My Favourite Video Game Soundtracks - Part 7
In this blog series, I've been delving into video game music I have discovered and enjoyed listening to so much that they have inspired my own music producing, highlighting certain songs in particular. In this, the last blog of the series (for now), we sail out from Norway to steal land from King Aelfred to the sound of early medieval musical instruments blended with synthesizers and vocals from three talented music composers.
Set during the 9th century, you play a Norse viking who makes their way over to England with a small band to resettle and find allegiances in various counties full of saxons, danes, and fellow norse, while avoiding the anger of king Aelfred. It's a stunning video game with an impressive soundtrack that brings back familiar music composers.
Sarah Schachner is back for the third time as well as Jesper Kyd, not seen since Revelations but, as he is a Dane, his background brings accurate instrument knowledge to the soundtrack. Einar Selvik, a Norse himself, was also brought onboard because of his experience in Norse ethnomusicology and lyrical music compositions. As in previous video games of the series which have sailing in, lyrical songs are sung while aboard and Selvik wrote all of these. I mentioned earlier my love of medieval music and these are great examples.
The main theme was written as a collaboration of the three music composers and is another strong introduction to an installment in this franchise. It makes use of traditional danish, norse, and anglo-saxon musical instruments and mixes them with vocals (by Selvik) and synthesizers to create a very atmospheric song.
'Out Of The North' is Jesper Kyd's first solely composed song of the soundtrack and is a great introduction to Norway, where your character starts the game. This song is emotional, majestic in a way, and is full of wonder and exploration; I enjoyed hearing it every time it played while I was venturing through the snowy landscape.
Sarah Schachner's first song of the soundtrack is 'The First Departure', which features various stringed instruments and a pleasant melodic motif. This song is heard as you leave Norway for England and is heard again at moments of exploration around the english landscape. The texture and use of bass synth to add depth makes this a great song to listen to.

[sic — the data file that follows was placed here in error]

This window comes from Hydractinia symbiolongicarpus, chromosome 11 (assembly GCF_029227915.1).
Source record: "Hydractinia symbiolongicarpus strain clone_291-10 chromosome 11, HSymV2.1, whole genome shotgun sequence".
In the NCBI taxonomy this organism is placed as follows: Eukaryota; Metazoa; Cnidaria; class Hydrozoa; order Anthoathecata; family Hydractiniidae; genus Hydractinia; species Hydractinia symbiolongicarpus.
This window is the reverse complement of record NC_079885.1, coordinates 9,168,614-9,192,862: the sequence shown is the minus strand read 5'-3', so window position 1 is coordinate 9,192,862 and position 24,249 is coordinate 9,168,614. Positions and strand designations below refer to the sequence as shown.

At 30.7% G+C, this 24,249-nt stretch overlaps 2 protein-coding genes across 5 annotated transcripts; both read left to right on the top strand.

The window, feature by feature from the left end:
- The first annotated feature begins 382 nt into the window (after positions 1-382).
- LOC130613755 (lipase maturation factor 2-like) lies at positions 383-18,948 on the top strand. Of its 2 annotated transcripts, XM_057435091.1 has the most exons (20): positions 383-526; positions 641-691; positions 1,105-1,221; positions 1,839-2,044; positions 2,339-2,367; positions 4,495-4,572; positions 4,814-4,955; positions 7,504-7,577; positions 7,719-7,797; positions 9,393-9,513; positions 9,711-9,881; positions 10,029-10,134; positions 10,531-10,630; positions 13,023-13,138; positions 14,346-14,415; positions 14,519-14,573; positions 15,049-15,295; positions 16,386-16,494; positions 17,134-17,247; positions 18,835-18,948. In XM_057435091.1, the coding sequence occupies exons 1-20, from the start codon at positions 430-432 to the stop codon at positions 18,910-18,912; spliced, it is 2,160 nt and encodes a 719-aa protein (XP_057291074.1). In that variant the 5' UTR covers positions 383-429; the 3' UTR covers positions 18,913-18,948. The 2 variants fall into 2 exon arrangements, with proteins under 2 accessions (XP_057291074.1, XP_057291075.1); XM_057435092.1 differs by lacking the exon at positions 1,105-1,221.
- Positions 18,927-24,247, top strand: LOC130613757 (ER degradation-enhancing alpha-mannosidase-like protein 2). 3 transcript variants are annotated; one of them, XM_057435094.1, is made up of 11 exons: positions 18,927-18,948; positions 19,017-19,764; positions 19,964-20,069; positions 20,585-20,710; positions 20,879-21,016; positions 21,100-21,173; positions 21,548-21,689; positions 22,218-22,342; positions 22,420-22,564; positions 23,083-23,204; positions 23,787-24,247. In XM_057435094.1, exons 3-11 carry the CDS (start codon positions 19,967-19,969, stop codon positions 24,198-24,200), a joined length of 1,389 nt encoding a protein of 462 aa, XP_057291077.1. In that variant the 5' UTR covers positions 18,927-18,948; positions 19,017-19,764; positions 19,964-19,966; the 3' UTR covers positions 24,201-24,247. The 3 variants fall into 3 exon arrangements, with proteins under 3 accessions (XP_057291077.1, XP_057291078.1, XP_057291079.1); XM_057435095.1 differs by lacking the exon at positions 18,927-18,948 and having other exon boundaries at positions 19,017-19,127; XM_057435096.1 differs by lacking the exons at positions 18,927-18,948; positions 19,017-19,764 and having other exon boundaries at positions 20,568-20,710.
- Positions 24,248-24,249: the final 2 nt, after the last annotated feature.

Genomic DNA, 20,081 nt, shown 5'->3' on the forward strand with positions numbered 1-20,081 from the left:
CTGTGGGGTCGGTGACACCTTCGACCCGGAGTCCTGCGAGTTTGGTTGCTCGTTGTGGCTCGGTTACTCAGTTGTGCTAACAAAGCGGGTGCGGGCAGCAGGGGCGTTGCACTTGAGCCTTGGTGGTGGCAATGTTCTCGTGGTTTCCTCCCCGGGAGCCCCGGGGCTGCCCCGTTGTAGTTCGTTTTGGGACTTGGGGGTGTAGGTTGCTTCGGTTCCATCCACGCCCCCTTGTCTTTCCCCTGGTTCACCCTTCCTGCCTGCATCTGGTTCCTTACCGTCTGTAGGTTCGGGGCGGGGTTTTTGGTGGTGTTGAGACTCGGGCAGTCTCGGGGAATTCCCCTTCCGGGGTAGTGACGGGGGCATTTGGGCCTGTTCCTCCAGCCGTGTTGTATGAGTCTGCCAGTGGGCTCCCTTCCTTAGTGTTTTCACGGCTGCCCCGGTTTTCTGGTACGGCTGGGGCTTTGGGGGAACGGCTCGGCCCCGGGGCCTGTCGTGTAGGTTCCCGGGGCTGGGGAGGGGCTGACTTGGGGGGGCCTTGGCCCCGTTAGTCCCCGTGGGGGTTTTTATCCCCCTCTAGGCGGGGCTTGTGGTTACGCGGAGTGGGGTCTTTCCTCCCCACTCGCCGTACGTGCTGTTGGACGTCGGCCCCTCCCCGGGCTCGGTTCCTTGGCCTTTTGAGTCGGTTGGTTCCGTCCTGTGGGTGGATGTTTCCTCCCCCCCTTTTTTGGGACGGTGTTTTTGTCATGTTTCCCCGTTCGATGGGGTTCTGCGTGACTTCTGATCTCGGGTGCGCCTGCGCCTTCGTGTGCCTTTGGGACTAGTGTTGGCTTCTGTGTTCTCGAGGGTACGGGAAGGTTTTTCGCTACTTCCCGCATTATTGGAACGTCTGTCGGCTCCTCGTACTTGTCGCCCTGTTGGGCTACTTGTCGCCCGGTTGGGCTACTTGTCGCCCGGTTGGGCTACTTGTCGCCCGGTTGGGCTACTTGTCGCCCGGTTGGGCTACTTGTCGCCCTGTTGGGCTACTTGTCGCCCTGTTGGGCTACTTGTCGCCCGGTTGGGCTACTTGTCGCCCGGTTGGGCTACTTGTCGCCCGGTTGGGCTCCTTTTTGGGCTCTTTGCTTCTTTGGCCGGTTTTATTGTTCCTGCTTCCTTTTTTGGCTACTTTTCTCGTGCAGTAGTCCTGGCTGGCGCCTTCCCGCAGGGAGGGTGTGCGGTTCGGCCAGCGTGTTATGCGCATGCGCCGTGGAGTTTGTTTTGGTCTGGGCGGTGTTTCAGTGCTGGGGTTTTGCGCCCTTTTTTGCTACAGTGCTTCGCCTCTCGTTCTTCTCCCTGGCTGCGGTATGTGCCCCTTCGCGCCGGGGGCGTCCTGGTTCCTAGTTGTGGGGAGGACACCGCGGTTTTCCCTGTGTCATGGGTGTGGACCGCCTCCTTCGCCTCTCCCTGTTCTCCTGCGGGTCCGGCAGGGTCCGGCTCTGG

'Frozen Lands', another of Schachner's stringed songs, is one of the more minimal and ambient songs of the soundtrack so, of course, I love it. The subtle changes in harmony and instrumentation are wonderful and, while the song starts a little dissonant, evolves into something beautiful and calming.
'Bountious Earth', one of Kyd's additions to album, is an ambient song that occurs when you play a game of Orlog, a traditional scandinavian board game of the time. The music mixes string instruments, bell-like synths, and stuttered vocals to create an ethereal sound that fits with the cool temperatures and tactical gameplay of the board game. These stuttered vocals can be heard again in Kyd's 'Clouds Over Northumbria', another ambient-sounding song with bells that almost sound like an old clock tower chiming somewhere in the depths far away.
'Valhalla Nights', another of Kyd's songs can be heard at, yes you guessed it, night-time. Another minimal ambient song that uses echoed plucked instruments blended with string chords and reverberated piano. Again, the effect is to create a song that reflects those dark and frozen nights that are illuminated by the wondrous stars above.
'Bifrost', again by Kyd, contains more ambient instruments, this time using bells and vocals to create the ethereal atmosphere before wind and string instruments play a nostalgic melody full of emotion and beauty. The layering of instruments and the way they change is so subtle; I dream of producing music like this.
'The Fate Of East Mercia' is one of Schachner's most obvious songs. I say that because, while the first part of the song is up-tempo with driving strings and vocals interchanging over the top of bass and percussion, it's the latter part that features a bell melody that sounds very similar to what we heard in her music composed for Origins; it is very satisfying for me to hear this as that is my favourite part of Origins' soundtrack.
One of the things I really enjoy about Schachner's composed music is how varied it can be. In one song, it can modulate or change themes and instrumentation a number of times and then in another it can seem repetitive but subtly builds the texture throughout. 'Trust The Currents' is a great example of the latter. It starts with a celtic-inspired dulcimer accompanied by a pipe and string instrument which then builds throughout the song with bass synths and percussion.
'Leaving Valhalla' starts with a beautifully sad stringed melody, underlined by bells and synth drone. Vocals are then added before a whole chorus and percussion join in. This is a song of goodbyes and in such a short space of time (just over one minute), creates so much emotion and atmosphere.
'Kingdom Of Wessex' is a great example of the blend between the scandinavian and saxon instruments. English lutes with celtic themes can be heard at first, then in come the northern strings and scandi-inspired vocals. It's a great exploration song and one I always stop to listen to when it plays in-game.